Gun-Related Violence is a Recession

I keep hearing about the costs of gun violence in the United States. But given my experience with benefit-cost analysis, I think about actual costs. I want to know what is the economic cost of gun violence. First, let me explain why we look to economics. Economics is somewhat often confused with the study of money. That’s finance. Economics is the science of decision making. We measure things in units of currency because that is how we measure the utility of making a decision. In the United States, that means we use dollars.

In a move that always spurs controversy, we can measure the utility of a human life. This is controversial because it places a dollar figure on someone’s head. But that’s the best tool we have. And, equivalently, it means that we know how much society willing to pay to protect that life. The best estimates we have come from 2013, when Kip Viscusi estimated the value of a single life at $9.1 million. Viscusi is far and away the leading expert on this, and other estimates jive. The EPA found a value of $9.1 million in 2011. And the United States Department of Transportation found a value of $9.4 million. The DOT link also shows some of the spread found, ranging from $4ish million dollars through to nearly $30 million. The range shows the disagreement. For this purpose, we will use $9.1 million, even though its an older estimate due to Viscusi’s widely recognized expertise. In other words, he knows more than we do, so let’s trust him.

In 2015, as of right now, the Gun Violence Archive shows there have been 12,282 gun-related deaths in the United States since January 1. For this purpose, we are setting aside injuries since the injuries count is not broken down by type and economists value different injuries in different ways. The cost of gun violence is now a simple multiplication problem: $9.1 million times 12282 = $111 billion. That’s $111 billion, so far this year, the economy has lost. And let’s be clear, those are real losses in jobs, productivity, spending, and benefits paid.

What does $111 billion even mean? In public policy, we have a saying. A billion here and a billion there and pretty soon we’re talking about real money. So let find some better terms to explain it. It’s about half the interest of the federal debt this year. It’s twice as much as we will spend on federal law enforcement. But really, those numbers are still not solid.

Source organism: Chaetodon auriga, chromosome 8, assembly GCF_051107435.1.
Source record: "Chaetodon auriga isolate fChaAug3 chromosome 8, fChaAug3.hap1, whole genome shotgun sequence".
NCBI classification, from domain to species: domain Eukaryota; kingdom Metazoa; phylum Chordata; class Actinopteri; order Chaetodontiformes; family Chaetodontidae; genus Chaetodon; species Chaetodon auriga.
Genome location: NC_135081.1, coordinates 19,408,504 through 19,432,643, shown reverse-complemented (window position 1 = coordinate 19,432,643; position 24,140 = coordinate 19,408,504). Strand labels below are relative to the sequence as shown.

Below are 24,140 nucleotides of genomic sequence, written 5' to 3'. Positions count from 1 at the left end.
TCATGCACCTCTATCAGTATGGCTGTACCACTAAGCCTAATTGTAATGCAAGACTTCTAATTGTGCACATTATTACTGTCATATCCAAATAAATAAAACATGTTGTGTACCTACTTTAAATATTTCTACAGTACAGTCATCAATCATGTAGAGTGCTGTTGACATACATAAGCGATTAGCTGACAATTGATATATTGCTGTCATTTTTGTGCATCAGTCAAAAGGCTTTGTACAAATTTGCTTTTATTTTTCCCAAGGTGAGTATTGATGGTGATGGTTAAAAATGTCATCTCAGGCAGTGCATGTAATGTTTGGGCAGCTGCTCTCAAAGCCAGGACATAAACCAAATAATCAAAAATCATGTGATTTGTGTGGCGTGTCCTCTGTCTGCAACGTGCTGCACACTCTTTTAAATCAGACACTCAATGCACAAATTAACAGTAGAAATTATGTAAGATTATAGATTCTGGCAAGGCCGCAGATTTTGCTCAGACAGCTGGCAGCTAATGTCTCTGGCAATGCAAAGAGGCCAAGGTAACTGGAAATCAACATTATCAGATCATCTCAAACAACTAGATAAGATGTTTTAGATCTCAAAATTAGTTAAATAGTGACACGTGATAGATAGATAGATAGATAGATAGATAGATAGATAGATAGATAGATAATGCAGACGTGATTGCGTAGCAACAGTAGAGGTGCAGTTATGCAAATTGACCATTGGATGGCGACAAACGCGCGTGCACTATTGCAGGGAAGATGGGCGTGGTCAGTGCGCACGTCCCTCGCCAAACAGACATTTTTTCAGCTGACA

How about this: that’s the GDP of Arkansas. That is Arkansas being stripped out of the economy. That is Rhode Island, Vermont, and Montana combined, all being yanked out of the economy. That’s an economic loss of 5.5 percent of GDP. If this were a recession, that’d be just slightly better than the Great Depression, which was a 6.6 percent decline per year. Gun violence is not the worst economic contraction we have ever had. But it never gets better and it’s awful.

Image by Don LaVange / Flickr.

  • If you want to be SUPER analytical, you could also count the cost of pursuing and prosecuting the cases that come from the murders. But a really coup would be to compare that to somewhat serpentine antics of the NRA and their cost as an economic force to other industry-focused lobbying. That is to say, what if all the senators who gave up political capital to vote for the NRA instead gave it up to vote for, say, Big Pharma. Sorry – nerding out.

    • Isn’t 111 billion enough?

      • Clearly not?

        • Well, this isn’t meant to be a full benefit-cost analysis. There is far too much to go into one to do in a morning. If one were to look for benefits, the industry itself is worth about $35 billion in 2015, but that’s a straight transfer. So it doesn’t even count. Cost of prosecution should be included. The NRA benefit is a pure transfer, probably, so it is not counted. There’s probably some consumer surplus associated with purchasing, but I don’t have the data to calculate it. I doubt it is much, but Mankiw discusses this example in his Principles of Microeconomics.

  • James I appreciate what you are trying to do here but think it is rather flawed. If I am not mistaken, you are taking a value of a life which I assume is akin to some sort of projected productivity over an average lifespan (and I suspect a large amount for intangibles) and extracting it from a years GDP. I am no expert in economics, stats, or analysis but even I see that is grossly misleading at best…

    I doubt just take $9.1 million X the 30ish thousands automobile deaths each year and follow it up with a break down for a large tax on… break pads, tires, gas?

    • So a couple of things here. This is not a benefit-cost analysis. This is a back-of-the-envelope estimate of the costs associated with deaths. Yes, this is grossly misleading. I made several analytical choices to reduce the cost estimate. The real costs are at least twice what I estimate when gun-related non-death injuries are included.

      But, as I explained, these are externalized costs that only borne by third parties to the transactions. Presumptively, there are some benefits that would reduce the net cost, though I cannot image there’s a quarter of a trillion dollars of benefits associated with purchasing ammunition. Of course, a straight-forward tax is the correct approach to internalize those costs.

      With respect to automobiles, the are large both intrinsic and extrinsic benefits associated with automobiles. But there are large external costs, as well, and that’s why we have similar taxes on gas, toxic fluid disposal, and tire recycling, and others associated with vehicles. So yes, you’re right, it would be like applying such a tax to car parts, which is why that is exactly what we already do.